Blackmun summarizes what has become known as “the Trimester Test”: “A state criminal abortion statute of the current Texas type, that excepts from criminality only a life-saving procedure on behalf of the mother without regard to pregnancy stage and without recognition of the other interests involved, is violative of the Due Process Clause of the Fourteenth Amendment. a) For the stage prior to approximately the end of the first trimester, the abortion decision and its effectuation must be left to the medical judgment of the pregnant woman's attending physician. b) For the stage subsequent to approximately the end of the first trimester, the State, in promoting its interest in the health of the mother, may, if it chooses, regulate the abortion procedure in ways that are reasonably related to maternal health. c) For the stage subsequent to viability, the State in promoting its interest in the potentiality of human life may, if it chooses, regulate and even proscribe, abortion except where it is necessary, in appropriate medical judgment, for the preservation of the life or health of the mother.”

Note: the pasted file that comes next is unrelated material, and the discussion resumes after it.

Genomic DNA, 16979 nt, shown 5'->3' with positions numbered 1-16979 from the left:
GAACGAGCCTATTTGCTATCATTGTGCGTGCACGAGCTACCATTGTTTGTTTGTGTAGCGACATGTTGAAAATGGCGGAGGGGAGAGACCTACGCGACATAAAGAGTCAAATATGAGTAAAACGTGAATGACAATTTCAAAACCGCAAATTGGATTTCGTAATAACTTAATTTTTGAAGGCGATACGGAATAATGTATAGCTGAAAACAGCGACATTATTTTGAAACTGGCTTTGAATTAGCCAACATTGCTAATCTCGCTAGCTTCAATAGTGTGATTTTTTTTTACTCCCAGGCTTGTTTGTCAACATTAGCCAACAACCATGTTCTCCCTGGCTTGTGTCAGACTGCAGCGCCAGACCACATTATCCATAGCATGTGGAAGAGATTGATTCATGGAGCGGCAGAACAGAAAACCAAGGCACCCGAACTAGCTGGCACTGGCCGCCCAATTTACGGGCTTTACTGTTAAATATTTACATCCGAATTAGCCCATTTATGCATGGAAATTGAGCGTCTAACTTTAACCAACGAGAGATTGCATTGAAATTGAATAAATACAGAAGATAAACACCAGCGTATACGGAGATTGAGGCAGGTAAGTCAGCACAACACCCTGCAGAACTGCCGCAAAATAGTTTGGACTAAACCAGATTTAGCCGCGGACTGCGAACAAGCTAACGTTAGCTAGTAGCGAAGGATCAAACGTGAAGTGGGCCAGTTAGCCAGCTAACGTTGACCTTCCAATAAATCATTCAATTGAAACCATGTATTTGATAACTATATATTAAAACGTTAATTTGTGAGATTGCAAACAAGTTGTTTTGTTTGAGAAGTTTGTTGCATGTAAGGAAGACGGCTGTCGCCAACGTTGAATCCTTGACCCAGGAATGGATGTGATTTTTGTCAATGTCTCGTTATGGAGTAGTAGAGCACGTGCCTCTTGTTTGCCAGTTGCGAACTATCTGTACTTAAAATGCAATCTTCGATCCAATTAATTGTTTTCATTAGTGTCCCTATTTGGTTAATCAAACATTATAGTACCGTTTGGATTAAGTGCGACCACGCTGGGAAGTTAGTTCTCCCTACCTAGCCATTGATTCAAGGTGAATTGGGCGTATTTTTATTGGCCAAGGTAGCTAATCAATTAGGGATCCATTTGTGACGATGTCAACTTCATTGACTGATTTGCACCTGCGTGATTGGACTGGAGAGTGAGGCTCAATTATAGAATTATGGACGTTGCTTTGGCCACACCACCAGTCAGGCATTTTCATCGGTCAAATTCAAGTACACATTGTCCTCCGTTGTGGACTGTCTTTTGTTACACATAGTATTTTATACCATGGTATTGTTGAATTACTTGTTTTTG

Justice Byron White dissented and wrote: “I find nothing in the language or history of the Constitution to support the Court’s judgment. The Court simply fashions and announces a new constitutional right for pregnant mothers and, with scarcely any reason or authority for its action, invests that right with sufficient substance to override most existing state abortion statutes.”
Justice William Rehnquist also dissented and wrote: “I have difficulty in concluding, as the Court does, that the right of ‘privacy’ is involved in this case. … The fact that a majority of the States, reflecting after all the majority sentiment in those States, have had restrictions on abortions for at least a century is a strong indication … that the asserted right to an abortion is not ‘so rooted in the traditions and conscience of our people as to be ranked as fundamental.’ ” Rehnquist concludes his dissenting opinion in this way: “The decision here to break pregnancy into three distinct terms and to outline the permissible restrictions the state may impose in each one, for example, partakes more of judicial legislation than it does of a determination of the intent of the drafters of the Fourteenth Amendment.”
- The Oyez Project: Oral Argument and Oral Reargument, Roe v. Wade (1971 and 1972)
- TexasBar.com: Texas Legal Legends, An Interview with Sarah Weddington
- University of Georgia School of Law: Roe v. Wade: 25 Years Later, presented by Sarah Weddington
- University of Georgia School of Law: “Some Leaders are Born Women,” presented by Sarah Weddington
[Part 1][Part 2]